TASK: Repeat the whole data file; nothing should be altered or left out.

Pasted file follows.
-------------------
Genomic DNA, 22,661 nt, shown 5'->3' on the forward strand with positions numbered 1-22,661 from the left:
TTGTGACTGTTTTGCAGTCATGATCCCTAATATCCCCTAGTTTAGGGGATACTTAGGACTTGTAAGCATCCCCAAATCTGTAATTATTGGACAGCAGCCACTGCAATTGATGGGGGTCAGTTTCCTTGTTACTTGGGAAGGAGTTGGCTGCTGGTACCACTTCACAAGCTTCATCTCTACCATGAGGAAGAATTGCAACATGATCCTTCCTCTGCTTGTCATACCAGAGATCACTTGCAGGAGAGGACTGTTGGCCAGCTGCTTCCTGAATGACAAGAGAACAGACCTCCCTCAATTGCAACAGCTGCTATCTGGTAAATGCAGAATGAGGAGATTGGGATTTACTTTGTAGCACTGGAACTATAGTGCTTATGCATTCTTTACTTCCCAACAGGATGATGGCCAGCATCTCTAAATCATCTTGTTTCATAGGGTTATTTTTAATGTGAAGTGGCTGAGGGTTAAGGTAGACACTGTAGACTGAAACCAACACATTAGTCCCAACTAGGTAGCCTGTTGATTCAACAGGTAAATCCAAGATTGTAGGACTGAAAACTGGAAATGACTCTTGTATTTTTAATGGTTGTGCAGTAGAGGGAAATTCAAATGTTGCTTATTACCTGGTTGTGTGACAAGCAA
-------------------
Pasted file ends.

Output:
Genomic DNA, 22,661 nt, shown 5'->3' on the forward strand with positions numbered 1-22,661 from the left:
TTGTGACTGTTTTGCAGTCATGATCCCTAATATCCCCTAGTTTAGGGGATACTTAGGACTTGTAAGCATCCCCAAATCTGTAATTATTGGACAGCAGCCACTGCAATTGATGGGGGTCAGTTTCCTTGTTACTTGGGAAGGAGTTGGCTGCTGGTACCACTTCACAAGCTTCATCTCTACCATGAGGAAGAATTGCAACATGATCCTTCCTCTGCTTGTCATACCAGAGATCACTTGCAGGAGAGGACTGTTGGCCAGCTGCTTCCTGAATGACAAGAGAACAGACCTCCCTCAATTGCAACAGCTGCTATCTGGTAAATGCAGAATGAGGAGATTGGGATTTACTTTGTAGCACTGGAACTATAGTGCTTATGCATTCTTTACTTCCCAACAGGATGATGGCCAGCATCTCTAAATCATCTTGTTTCATAGGGTTATTTTTAATGTGAAGTGGCTGAGGGTTAAGGTAGACACTGTAGACTGAAACCAACACATTAGTCCCAACTAGGTAGCCTGTTGATTCAACAGGTAAATCCAAGATTGTAGGACTGAAAACTGGAAATGACTCTTGTATTTTTAATGGTTGTGCAGTAGAGGGAAATTCAAATGTTGCTTATTACCTGGTTGTGTGACAAGCAA